New equation bolsters multiphase modeling code

New equation bolsters multiphase modeling code
This simulation demonstrates how a rotary drum is used to mix different types of solid particles.

While designing models for the Multiphase Flow with Interphase Exchanges (MFiX) code, one of the National Energy Technology Laboratory's most robust computational tools, Physical Research Scientist Jordan Musser realized that an important component of energy system behavior was not accurately accounted for in the existing code. In energy systems, it is common for more than one phase of matter to interact with another, a phenomenon known as multiphase flow. For instance, during combustion and gasification, coal particles interact with gases, creating a gas-solid.

Within these flows, the constituents may change phases during reactions, releasing that researchers must carefully account for as they build models to predict how will behave. More accuracy provides greater confidence in these tools which may be used to reduce scale-up time and decrease capital investments, leading to cheaper, more efficient systems that will be deployed more rapidly.

Musser explained that it is important to accurately quantify the heat released during a phase transition. "Reaction rates are strongly based upon the temperature of the reacting fields," he said. "So if a reaction occurs and the is not allocated correctly among these two phases, the reaction in the model may proceed more slowly or more quickly than researchers anticipated."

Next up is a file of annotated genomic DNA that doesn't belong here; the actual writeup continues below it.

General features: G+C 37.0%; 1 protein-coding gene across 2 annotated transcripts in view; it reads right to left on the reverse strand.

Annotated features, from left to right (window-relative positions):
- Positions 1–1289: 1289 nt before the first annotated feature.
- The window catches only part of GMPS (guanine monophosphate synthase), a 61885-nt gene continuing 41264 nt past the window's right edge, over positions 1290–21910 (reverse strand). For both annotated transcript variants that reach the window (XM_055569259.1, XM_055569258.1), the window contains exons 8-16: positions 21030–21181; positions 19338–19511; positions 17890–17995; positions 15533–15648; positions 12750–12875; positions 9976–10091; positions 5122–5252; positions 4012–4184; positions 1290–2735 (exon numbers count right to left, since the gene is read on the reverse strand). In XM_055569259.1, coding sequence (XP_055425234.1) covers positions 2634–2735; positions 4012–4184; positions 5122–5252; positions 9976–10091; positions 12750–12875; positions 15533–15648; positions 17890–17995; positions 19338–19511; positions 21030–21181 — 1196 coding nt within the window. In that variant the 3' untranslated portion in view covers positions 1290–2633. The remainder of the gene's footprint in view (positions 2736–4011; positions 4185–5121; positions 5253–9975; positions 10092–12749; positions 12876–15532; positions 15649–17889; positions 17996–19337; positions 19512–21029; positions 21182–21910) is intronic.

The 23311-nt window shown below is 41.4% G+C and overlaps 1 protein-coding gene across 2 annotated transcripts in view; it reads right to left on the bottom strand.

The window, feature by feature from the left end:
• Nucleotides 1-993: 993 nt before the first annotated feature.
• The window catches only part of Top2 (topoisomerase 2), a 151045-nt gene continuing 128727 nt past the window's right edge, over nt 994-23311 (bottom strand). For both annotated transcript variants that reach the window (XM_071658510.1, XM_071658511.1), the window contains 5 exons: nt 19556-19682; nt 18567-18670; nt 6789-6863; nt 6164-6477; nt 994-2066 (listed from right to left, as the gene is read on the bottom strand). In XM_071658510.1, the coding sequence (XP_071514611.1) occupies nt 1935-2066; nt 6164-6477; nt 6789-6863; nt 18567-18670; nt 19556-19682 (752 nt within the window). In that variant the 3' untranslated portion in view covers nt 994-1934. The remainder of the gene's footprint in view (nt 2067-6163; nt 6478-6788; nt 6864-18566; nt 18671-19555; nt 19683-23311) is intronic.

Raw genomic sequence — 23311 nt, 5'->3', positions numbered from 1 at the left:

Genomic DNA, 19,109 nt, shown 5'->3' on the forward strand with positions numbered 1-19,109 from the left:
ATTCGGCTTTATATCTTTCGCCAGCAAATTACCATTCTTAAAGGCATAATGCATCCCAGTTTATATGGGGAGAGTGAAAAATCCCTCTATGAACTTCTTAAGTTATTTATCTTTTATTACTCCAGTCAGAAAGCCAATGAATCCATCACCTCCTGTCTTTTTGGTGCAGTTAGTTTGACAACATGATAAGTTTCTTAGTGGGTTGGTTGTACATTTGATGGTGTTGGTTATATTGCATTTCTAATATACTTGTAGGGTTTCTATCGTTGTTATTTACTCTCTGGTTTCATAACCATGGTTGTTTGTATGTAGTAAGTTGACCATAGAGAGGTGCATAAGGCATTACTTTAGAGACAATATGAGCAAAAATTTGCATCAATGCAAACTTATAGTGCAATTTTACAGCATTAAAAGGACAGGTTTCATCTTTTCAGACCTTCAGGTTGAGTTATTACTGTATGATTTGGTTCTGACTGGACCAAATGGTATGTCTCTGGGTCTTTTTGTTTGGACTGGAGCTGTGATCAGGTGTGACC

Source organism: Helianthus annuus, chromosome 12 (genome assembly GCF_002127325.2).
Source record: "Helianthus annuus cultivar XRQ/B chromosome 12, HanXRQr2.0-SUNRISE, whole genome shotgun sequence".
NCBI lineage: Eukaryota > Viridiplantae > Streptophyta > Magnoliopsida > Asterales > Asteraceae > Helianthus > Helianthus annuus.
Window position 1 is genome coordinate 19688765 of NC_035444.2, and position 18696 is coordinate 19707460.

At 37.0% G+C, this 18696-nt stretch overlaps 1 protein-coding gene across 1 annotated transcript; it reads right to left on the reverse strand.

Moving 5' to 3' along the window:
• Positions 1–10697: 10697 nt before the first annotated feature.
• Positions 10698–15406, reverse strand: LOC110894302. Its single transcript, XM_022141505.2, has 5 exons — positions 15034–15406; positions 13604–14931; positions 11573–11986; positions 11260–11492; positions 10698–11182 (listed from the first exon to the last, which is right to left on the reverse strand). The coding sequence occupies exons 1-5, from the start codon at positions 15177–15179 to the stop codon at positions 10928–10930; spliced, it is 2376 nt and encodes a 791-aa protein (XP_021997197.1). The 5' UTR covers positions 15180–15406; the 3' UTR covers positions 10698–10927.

Either way, the characteristics of a real-world product—syngas quality in the case of gasification—could be different than what the model predicted. If the temperature is too high, for instance, gasification reactions may be hampered, resulting in a different than expected mix of carbon monoxide and hydrogen. These results could mislead design engineers working to optimize the operation of a gasifier, reducing the usefulness and effectiveness of .

Musser set out to improve heat transfer accounting in reactive flow modeling. He designed an equation to account for the energy released during mass transfer between phases. This code was then incorporated into the MFiX code and verified by physically capturing data that are measured experimentally on the evaporation and condensation of a liquid droplet. When the physical data aligned with the model's prediction, the researchers verified that the new model was much more physically accurate than the old model.

Musser published his research in Chemical Engineering Science in an article titled "Constitutive Equation for Heat Transfer Caused by Mass Transfer." News of Musser's improved model quickly spread, and soon a commercial software code, Barracuda, had implemented the NETL mathematical model to increase its ability to accurately account for heat transfer.

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More information: Jordan Musser et al. Constitutive equation for heat transfer caused by mass transfer, Chemical Engineering Science (2015). DOI: 10.1016/j.ces.2014.11.036
Citation: New equation bolsters multiphase modeling code (2015, October 20) retrieved 18 November 2019 from
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